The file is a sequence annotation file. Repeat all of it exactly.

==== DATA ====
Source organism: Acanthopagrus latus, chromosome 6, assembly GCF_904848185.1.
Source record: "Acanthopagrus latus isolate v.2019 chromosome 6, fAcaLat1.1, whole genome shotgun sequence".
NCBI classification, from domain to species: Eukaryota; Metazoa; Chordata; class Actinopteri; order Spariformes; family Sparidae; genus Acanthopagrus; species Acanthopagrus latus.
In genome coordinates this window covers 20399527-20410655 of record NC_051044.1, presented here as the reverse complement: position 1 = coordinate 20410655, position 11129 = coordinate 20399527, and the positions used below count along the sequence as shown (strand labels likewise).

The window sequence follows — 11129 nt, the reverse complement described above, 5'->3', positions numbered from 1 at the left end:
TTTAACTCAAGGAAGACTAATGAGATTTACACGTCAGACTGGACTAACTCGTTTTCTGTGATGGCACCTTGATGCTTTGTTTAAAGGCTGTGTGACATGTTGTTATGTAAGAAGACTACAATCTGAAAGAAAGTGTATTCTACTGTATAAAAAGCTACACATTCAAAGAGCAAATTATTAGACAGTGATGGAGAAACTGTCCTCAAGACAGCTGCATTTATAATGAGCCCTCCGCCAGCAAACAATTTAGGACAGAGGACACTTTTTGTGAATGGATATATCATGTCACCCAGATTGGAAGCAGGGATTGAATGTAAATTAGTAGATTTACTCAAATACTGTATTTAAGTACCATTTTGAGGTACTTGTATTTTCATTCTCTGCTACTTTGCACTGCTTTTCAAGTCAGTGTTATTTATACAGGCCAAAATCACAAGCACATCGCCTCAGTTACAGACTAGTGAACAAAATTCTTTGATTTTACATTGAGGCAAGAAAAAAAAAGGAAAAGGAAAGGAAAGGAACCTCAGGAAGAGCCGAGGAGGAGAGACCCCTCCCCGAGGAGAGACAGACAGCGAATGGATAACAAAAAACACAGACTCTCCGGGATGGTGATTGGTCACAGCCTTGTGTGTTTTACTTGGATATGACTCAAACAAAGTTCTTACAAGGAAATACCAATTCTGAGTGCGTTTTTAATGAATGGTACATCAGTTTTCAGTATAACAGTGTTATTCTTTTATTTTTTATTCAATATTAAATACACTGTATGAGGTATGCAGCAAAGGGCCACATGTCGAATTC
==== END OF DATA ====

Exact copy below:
Source organism: Acanthopagrus latus, chromosome 6, assembly GCF_904848185.1.
Source record: "Acanthopagrus latus isolate v.2019 chromosome 6, fAcaLat1.1, whole genome shotgun sequence".
NCBI classification, from domain to species: Eukaryota; Metazoa; Chordata; class Actinopteri; order Spariformes; family Sparidae; genus Acanthopagrus; species Acanthopagrus latus.
In genome coordinates this window covers 20399527-20410655 of record NC_051044.1, presented here as the reverse complement: position 1 = coordinate 20410655, position 11129 = coordinate 20399527, and the positions used below count along the sequence as shown (strand labels likewise).

The window sequence follows — 11129 nt, the reverse complement described above, 5'->3', positions numbered from 1 at the left end:
TTTAACTCAAGGAAGACTAATGAGATTTACACGTCAGACTGGACTAACTCGTTTTCTGTGATGGCACCTTGATGCTTTGTTTAAAGGCTGTGTGACATGTTGTTATGTAAGAAGACTACAATCTGAAAGAAAGTGTATTCTACTGTATAAAAAGCTACACATTCAAAGAGCAAATTATTAGACAGTGATGGAGAAACTGTCCTCAAGACAGCTGCATTTATAATGAGCCCTCCGCCAGCAAACAATTTAGGACAGAGGACACTTTTTGTGAATGGATATATCATGTCACCCAGATTGGAAGCAGGGATTGAATGTAAATTAGTAGATTTACTCAAATACTGTATTTAAGTACCATTTTGAGGTACTTGTATTTTCATTCTCTGCTACTTTGCACTGCTTTTCAAGTCAGTGTTATTTATACAGGCCAAAATCACAAGCACATCGCCTCAGTTACAGACTAGTGAACAAAATTCTTTGATTTTACATTGAGGCAAGAAAAAAAAAGGAAAAGGAAAGGAAAGGAACCTCAGGAAGAGCCGAGGAGGAGAGACCCCTCCCCGAGGAGAGACAGACAGCGAATGGATAACAAAAAACACAGACTCTCCGGGATGGTGATTGGTCACAGCCTTGTGTGTTTTACTTGGATATGACTCAAACAAAGTTCTTACAAGGAAATACCAATTCTGAGTGCGTTTTTAATGAATGGTACATCAGTTTTCAGTATAACAGTGTTATTCTTTTATTTTTTATTCAATATTAAATACACTGTATGAGGTATGCAGCAAAGGGCCACATGTCGAATTC